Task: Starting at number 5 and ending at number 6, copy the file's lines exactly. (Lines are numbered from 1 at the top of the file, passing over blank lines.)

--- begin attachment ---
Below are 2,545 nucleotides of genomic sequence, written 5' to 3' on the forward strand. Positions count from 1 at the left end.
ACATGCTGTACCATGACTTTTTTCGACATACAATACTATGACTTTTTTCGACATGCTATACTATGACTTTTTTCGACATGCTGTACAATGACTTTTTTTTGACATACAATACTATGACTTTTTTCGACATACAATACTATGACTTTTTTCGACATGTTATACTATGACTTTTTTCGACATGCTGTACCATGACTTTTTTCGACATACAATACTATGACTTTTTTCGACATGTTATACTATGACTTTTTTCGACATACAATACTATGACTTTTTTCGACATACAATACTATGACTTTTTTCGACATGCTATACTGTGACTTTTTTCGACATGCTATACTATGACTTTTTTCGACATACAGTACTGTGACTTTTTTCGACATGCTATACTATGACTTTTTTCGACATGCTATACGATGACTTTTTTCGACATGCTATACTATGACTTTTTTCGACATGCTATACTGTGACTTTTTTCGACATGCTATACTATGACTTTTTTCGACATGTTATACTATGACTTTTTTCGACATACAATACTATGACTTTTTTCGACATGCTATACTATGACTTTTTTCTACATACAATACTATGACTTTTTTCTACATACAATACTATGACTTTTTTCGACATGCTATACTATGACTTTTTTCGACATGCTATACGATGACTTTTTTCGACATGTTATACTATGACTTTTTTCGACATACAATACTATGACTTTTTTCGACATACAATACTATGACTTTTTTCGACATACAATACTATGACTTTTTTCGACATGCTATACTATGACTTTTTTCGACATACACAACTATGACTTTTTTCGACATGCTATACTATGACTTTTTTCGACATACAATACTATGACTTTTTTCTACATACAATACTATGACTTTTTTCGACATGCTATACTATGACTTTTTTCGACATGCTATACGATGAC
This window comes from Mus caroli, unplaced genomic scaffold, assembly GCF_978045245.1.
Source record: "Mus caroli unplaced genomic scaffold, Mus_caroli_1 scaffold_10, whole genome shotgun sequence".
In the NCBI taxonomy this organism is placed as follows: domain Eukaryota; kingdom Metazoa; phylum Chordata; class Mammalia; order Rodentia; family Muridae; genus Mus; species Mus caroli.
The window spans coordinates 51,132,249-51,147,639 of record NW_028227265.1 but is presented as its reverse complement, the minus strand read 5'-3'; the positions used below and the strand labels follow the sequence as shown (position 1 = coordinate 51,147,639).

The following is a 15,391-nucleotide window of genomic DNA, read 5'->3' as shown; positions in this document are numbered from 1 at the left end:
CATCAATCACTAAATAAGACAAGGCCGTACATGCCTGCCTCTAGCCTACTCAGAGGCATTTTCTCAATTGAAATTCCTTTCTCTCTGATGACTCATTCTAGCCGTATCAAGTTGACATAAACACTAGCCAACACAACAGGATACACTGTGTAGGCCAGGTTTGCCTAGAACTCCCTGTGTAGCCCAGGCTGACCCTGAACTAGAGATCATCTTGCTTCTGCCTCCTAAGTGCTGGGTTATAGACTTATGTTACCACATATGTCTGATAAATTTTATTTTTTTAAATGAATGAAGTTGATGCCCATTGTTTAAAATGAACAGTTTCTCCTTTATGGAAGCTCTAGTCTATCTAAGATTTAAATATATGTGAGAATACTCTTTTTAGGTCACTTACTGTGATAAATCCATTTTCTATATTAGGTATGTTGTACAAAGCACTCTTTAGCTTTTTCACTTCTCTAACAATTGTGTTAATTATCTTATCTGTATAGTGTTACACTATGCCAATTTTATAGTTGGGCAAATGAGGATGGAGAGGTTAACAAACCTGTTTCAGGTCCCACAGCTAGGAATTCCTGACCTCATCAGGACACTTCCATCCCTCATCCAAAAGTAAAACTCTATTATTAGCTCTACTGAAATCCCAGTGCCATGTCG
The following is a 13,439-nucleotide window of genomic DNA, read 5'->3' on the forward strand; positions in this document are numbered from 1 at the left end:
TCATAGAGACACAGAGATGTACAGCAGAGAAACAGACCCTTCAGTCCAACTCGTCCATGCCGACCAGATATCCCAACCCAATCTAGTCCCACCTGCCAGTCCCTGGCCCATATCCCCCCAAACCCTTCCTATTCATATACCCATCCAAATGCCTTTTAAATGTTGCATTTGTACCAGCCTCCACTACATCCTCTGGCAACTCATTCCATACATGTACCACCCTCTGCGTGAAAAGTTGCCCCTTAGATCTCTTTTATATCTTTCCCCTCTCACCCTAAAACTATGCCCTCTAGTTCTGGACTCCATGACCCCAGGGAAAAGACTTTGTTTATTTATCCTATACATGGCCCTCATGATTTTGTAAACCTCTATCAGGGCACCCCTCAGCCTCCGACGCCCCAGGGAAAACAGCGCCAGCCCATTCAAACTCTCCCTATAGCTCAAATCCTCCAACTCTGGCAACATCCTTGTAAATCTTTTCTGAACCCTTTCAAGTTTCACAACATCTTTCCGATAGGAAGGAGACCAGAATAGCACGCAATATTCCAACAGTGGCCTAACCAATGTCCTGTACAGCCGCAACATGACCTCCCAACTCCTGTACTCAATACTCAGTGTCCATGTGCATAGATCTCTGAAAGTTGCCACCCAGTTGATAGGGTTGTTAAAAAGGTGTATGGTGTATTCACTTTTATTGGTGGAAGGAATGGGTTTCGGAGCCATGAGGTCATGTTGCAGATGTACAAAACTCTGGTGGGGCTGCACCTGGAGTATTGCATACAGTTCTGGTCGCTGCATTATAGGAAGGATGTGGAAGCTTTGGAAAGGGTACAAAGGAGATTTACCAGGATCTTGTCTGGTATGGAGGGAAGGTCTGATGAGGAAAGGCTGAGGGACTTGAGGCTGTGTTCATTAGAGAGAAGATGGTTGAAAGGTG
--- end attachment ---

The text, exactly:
In the NCBI taxonomy this organism is placed as follows: domain Eukaryota; kingdom Metazoa; phylum Chordata; class Mammalia; order Rodentia; family Muridae; genus Mus; species Mus caroli.
The window spans coordinates 51,132,249-51,147,639 of record NW_028227265.1 but is presented as its reverse complement, the minus strand read 5'-3'; the positions used below and the strand labels follow the sequence as shown (position 1 = coordinate 51,147,639).